Environmental issues raised by the release and use of genetically modified plants and animals in Australia
Environment Australia, December 1999
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The Secretary of Environment Australia was requested by the Secretary to the House of Representatives Standing Committee on Primary Industries and Regional Services (HRSCPIRS) to present a submission to the Parliamentary Committee addressing "the environmental issues raised by the release and use of genetically modified plants and animals in Australia".
The HRSCPIRS Inquiry is clearly concerned with 'access' to those varieties of plants and animals that are used for agricultural primary production. These generally comprise varieties of 'higher' plants that are used for crop production, pastures, horticulture and silviculture (eg cotton, canola, wheat, pasture grasses, eucalypts), and 'higher' animals used for livestock production or in aquaculture (eg cattle, pigs, fish, prawns). The Terms of Reference of the Inquiry do not extend to the consideration of organisms used to protect plant and animal varieties grown for produce, eg viruses, bacteria, and fungi used in pest or disease control.
Our submission is therefore restricted to environmental issues associated with the release and use of genetically modified (GM) 'higher' plants and animals used for primary production. Most examples will be drawn from plants, as these comprise nearly all GMOs currently under development for commercial release in Australia. Use of gene technology and release of genetically modified organisms (GMOs) in the control of pests or diseases (eg Pseudomonas fluorescens, Nucleopolyhedrosis Virus), or in the environmental management, mining and energy sectors, are outside the scope of this inquiry into primary producer access to gene technology. Consequently, our submission will seldom refer to environmental issues raised by release and use of GMOs in pest or disease control or in 'environment biotechnology'.
The scope of the term 'genetic modification' used in this submission is consistent with the draft scope of Australia's future national framework for the statutory regulation of GMOs. This is the scope intended for legislation that will underpin the proposed Office of the Gene Technology Regulator (OGTR). The government's intention to establish the OGTR was announced on 11 May 1999, and the legislation is currently being drafted.
Thus, we apply the term Genetically Modified Organism (GMO) to describe an organism that has been modified by techniques of genetic modification, or derived or developed from such an organism, but does not include a human. An Organism is further defined as a biological entity capable of reproduction or of transferring genetic material (and includes a microorganism). Genetic Modification refers to the altering of the genetic material in an organism by a way that does not occur naturally (for example through processes such as mating or natural recombination or both).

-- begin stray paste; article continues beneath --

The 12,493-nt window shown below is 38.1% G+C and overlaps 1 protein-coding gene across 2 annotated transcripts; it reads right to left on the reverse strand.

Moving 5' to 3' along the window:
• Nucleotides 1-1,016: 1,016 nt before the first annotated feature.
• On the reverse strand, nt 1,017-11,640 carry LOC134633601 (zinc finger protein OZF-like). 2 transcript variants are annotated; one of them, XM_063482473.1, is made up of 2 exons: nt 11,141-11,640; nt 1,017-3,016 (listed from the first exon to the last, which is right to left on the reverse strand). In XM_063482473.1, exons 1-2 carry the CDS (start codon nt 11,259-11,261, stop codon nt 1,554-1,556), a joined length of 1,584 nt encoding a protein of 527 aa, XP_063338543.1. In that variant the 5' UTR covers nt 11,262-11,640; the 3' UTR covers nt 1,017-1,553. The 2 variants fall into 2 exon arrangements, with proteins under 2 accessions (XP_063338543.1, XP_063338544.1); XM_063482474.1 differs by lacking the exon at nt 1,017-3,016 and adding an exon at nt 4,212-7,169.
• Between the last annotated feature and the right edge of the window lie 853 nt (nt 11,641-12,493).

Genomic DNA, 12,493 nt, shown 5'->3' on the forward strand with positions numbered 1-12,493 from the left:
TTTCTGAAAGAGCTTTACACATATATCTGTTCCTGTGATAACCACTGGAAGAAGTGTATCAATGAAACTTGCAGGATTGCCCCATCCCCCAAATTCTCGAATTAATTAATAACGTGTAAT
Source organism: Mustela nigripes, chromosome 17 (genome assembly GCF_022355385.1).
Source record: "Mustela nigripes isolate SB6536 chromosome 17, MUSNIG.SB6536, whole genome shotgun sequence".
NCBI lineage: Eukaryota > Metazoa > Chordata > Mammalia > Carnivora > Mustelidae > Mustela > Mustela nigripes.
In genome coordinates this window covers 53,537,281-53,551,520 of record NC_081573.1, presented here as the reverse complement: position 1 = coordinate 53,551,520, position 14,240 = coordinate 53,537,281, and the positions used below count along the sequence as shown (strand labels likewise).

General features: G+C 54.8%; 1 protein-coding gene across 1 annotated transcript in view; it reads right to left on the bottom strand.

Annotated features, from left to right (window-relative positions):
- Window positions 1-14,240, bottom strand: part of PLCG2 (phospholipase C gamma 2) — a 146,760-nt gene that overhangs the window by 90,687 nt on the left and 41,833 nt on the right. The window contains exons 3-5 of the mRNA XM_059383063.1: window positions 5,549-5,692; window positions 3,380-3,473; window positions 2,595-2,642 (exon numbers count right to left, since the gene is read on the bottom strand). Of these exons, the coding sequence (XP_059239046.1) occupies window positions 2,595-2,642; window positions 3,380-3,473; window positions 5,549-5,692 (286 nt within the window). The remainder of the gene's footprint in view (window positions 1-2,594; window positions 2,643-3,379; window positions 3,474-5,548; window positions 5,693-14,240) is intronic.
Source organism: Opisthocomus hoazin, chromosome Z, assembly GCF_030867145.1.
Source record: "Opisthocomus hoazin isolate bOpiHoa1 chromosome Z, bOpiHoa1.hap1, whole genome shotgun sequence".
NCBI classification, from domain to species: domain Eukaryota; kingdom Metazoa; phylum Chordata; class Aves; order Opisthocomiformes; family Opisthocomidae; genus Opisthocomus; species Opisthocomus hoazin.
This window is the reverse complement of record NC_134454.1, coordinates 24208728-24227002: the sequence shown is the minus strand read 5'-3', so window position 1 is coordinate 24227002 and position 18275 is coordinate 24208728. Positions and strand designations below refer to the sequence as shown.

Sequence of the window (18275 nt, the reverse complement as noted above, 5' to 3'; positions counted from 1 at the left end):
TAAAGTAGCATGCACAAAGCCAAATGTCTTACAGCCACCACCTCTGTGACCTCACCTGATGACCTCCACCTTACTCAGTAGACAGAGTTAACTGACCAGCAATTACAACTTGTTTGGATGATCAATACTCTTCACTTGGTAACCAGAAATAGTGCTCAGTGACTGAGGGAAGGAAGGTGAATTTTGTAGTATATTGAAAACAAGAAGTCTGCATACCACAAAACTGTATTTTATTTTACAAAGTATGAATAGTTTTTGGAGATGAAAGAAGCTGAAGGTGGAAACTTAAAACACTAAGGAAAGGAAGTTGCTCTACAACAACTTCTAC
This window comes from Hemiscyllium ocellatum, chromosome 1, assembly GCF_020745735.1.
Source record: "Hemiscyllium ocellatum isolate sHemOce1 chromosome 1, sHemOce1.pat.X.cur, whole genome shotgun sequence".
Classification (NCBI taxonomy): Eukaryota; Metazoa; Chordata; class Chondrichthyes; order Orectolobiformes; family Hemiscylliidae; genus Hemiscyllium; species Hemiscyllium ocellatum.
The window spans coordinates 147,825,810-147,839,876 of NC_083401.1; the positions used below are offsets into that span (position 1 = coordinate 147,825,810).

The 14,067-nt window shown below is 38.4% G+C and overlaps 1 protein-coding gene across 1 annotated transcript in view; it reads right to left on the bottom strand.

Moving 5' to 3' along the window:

There is already statutory regulation of some GMOs and their products under a complex matrix of Commonwealth statutory instruments (Attachment A) and non-statutory processes. Administering agencies of the most relevant statutory controls are the Australia New Zealand Food Authority (ANZFA), the Therapeutic Goods Administration (TGA) in the Health portfolio, and the National Registration Authority (NRA) and the Australian Quarantine Inspection Service (AQIS) in the Agriculture, Fisheries and Forestry portfolio.
In May the government announced that it would develop an enforceable regulatory system for gene technology that would fill gaps in regulation and address public concerns about safety and ensure that there is no threat to human health or the environment. The present largely voluntary system for controlling the release and use of GM plants and animals used in the open environment in agriculture ('agricultural GMOs') and other GMOs not presently regulated is administered by the Interim Office of the Gene Technology Regulator (IOGTR) in the Health portfolio. The IOGTR functions will be replaced by a consistent national statutory system administered by the Office of the Gene Technology Regulator (OGTR) under new legislation.
This new system is to operate in close collaboration with and complement excisting systems for regulating food, agricultural and veterinary chemicals, industrial chemicals and therapeutic goods. New legislation is being developed to cover gaps in the coverage of excisting regulatory authorities.
The EA Submission will not deal in any detail with regulation of the safety of GMOs and their products by the Interim OGTR and already excisting regulatory agencies, because the Standing Committee will doubtless receive their detailed submissions. Nor will we address government policy on the regulation of gene technology to the extent already determined. However, we will comment on regulatory matters yet to be resolved or determined.